Another advantage of an embodiment of the invention is that use of standard electrocardiograph electrodes is facilitated.

Another advantage of an embodiment of the invention is that placing electrodes at a desired inter-electrode spacing is facilitated.

Another advantage of an embodiment of the invention is that motion of the electrodes can be accommodated while substantially maintaining desired inter-electrode spacing.

Numerous additional advantages and benefits will become apparent to those of ordinary skill in the art upon reading the following detailed description of the preferred embodiments.

The invention may take form in various components and arrangements of components, and in various process operations and arrangements of process operations. The drawings are only for the purpose of illustrating preferred embodiments and are not to be construed as limiting the invention.

FIG. 1 shows a diagrammatic illustration of an impedance cardiography system.

FIG. 2A shows a top view of an impedance cardiograph cable with a spacer and a pair of electrodes.

FIG. 2B shows a cross-sectional view of an electrode and a connector.

FIG. 2C shows an end view of a cable end unit.

FIG. 3A shows an illustration of a spacer having two pivot joints.

FIG. 3B shows an end view of a cable end unit having two joints in its spacer.

FIG. 4A shows an illustration of grabber terminals with a spacer.

FIG. 4B shows a perspective illustration of grabber terminals with a spacer.

With reference to FIG. 1, an embodiment of an impedance cardiography (ICG) system is shown. The ICG system includes a drive unit 10, first and second drive cables 20, 30 and first, second, third, and fourth drive electrodes 40, 42, 44, 46. The first and second drive electrodes 40, 42 are positioned in approximately equal superior/inferior positions on the right and left sides, respectively, of the neck of a subject 50 and are electrically connected to the drive unit 10 via the first drive cable 20. More specifically, the first drive cable 20 is divided into two branches at point A. The first branch 21 of the first drive cable is connected to the first drive electrode 40 and the second branch 22 of the first drive cable is connected to the second drive electrode 42.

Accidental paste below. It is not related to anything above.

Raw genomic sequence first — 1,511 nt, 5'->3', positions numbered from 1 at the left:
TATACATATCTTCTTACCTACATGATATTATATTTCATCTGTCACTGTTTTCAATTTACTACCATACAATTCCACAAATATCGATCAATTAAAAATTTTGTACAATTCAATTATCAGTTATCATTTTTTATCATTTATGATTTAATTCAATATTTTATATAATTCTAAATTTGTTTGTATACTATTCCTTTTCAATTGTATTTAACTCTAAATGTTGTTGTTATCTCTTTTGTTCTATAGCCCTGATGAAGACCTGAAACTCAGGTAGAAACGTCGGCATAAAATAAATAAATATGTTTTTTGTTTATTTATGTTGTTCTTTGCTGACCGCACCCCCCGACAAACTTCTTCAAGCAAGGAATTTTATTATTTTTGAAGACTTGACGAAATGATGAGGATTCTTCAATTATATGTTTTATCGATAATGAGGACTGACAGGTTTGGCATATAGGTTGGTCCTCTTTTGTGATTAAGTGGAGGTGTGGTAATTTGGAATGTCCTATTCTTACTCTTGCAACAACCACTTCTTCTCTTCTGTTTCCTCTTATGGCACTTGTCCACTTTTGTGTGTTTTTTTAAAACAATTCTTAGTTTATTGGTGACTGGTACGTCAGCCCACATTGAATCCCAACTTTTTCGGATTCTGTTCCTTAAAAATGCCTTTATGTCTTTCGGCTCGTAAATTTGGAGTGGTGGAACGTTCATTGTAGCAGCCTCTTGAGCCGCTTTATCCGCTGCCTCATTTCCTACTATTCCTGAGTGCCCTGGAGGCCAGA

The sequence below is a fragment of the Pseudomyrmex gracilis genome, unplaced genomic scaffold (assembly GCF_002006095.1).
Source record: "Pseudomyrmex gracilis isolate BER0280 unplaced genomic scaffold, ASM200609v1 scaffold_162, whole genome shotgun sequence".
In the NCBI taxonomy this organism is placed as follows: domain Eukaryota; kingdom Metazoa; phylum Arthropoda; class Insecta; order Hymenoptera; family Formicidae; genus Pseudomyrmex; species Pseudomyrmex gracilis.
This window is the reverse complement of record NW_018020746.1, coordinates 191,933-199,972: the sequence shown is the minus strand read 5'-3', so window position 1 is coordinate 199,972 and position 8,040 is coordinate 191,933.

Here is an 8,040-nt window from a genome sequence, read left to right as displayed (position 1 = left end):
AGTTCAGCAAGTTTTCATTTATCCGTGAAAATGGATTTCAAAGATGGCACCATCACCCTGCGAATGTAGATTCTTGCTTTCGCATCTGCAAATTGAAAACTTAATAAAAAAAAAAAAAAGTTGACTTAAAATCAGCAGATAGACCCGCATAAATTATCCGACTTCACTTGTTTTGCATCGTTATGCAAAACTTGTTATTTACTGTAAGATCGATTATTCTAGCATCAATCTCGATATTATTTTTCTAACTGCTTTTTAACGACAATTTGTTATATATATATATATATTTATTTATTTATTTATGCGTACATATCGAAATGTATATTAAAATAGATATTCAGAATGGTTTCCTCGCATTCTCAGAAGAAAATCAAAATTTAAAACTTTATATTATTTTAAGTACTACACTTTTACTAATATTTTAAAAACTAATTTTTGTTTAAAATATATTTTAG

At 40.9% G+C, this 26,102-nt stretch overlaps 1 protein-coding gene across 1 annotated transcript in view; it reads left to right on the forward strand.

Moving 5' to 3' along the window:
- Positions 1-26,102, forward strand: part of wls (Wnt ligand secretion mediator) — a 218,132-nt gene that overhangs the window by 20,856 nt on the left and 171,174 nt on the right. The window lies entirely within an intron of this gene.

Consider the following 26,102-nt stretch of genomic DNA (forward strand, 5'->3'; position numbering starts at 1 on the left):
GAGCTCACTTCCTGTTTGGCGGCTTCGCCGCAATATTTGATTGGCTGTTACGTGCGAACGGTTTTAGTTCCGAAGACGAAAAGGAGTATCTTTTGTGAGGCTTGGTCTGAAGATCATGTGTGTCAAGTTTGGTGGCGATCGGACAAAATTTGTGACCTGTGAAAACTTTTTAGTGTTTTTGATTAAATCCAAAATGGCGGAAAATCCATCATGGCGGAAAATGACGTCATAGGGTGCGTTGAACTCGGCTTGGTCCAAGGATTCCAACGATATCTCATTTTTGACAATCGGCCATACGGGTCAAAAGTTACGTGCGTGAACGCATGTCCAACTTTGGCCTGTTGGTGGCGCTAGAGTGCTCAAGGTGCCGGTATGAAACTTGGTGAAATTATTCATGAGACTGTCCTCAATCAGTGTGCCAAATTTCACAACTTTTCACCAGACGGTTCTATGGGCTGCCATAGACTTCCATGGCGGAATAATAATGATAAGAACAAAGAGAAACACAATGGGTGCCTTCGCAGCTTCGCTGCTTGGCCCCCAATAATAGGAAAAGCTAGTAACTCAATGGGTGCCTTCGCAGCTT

The third and fourth drive electrodes 44, 46 are positioned in approximately equal superior/inferior positions on the right and left sides, respectively, of the thorax of the subject 50 and are electrically connected to the drive unit 10 via the second drive cable 30. More specifically, the second drive cable 30 is divided into two branches at point B. The first branch 31 of the second drive cable is connected to the third drive electrode 44 and the second branch 32 of the second drive cable is connected to the fourth drive electrode 46.